Mercury Rising 鳯女

Politics, life, and other things that matter

UPS Does It By Bike (In Oregon And Hawaii, Anyway)

Posted by Phoenix Woman on March 28, 2009

UPS Delivery By Bike! Salem, Oregon from nwduffer on Vimeo.

UPS trucks typically deliver between one hundred and one hundred fifty packages per day. When the United Parcel Service started its holiday-season bike-delivery program in New Hampshire, Maine, California, Washington, Oregon, and Tennessee a few months ago (after a pilot run in New Hampshire and Maine in 2007), they expected that each rider would deliver between twenty-five and fifty packages. However, at least one rider in the Salem, Oregon area, Tina Brubaker, got nearly sixty packages delivered on her first day and can do nearly a hundred on a good day. A UPS truck drops off packages at her garage, which serves as a mini-hub where she goes to pick up more packages (and to change into dry clothes if it’s been raining, as it tends to do in Portland in the winter). Seems to be a pretty efficient system!

UPS also tried it in Hawaii, using bikes to deliver packages to three military bases on Oahu. UPS delivery person Tyrone Bellamy finds he can make seventy-five stops a day, which approaches the number of stops a truck can make at a fraction of the cost. (He’s also lost several pants sizes in the bargain, becoming quite trim and fit.)

I suspect that deliveries by bike would work well in high-density downtown areas, where truck parking is often problematic. My main concern is that the bike trailer should have a topper that can be locked down so as to make its contents less tempting to thieves.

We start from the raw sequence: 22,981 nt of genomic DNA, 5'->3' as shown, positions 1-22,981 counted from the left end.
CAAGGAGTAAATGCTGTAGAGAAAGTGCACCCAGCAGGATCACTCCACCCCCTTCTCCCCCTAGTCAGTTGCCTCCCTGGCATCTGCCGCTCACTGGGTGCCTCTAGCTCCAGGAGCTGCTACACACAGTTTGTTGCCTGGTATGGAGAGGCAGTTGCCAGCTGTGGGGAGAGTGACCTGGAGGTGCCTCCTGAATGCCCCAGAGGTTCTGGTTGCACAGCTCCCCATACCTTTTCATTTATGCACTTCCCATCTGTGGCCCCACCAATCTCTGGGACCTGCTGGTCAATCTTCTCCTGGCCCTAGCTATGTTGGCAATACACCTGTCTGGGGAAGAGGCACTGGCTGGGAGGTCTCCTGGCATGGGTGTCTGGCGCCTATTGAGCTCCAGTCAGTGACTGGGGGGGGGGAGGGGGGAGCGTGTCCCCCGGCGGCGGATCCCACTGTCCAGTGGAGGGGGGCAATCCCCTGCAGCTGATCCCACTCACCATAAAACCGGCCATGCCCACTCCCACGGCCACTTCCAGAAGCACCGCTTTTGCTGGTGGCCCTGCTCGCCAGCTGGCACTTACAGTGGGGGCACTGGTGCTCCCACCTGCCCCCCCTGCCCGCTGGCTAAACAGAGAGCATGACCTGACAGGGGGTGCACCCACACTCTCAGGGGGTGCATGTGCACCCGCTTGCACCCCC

4 Responses to “UPS Does It By Bike (In Oregon And Hawaii, Anyway)”

  1. Charles II said

    And in Alaska, they could use sled dogs to get around the problem that bikes have in deep snow.

  2. Heh! Sled doggies, I suspect, would work best out in the bush — people in urban areas would tend to object to the extra bits of biological material the dogs leave as they travel.

    Deep snow is a problem for most vehicles. Urban areas try to keep the roads clear, but it’s still a problem. However, studded tires (which are legal for bikes in all states, IIRC) do help (and bikes with electric-assist motors help as well, especially on hills). There are also bikes such as this beast, with tires nearly four (4) inches wide, designed to float on top of snow or sand.

  3. Elliot said

    Great idea for cities and suburbs! Wouldn’t work here in the rural mountains (where it is 6 miles uphill from town, over gravel roads), but it would balance things out well.

  4. Charles II said

    Yes, I was joking about sled dogs. :-)

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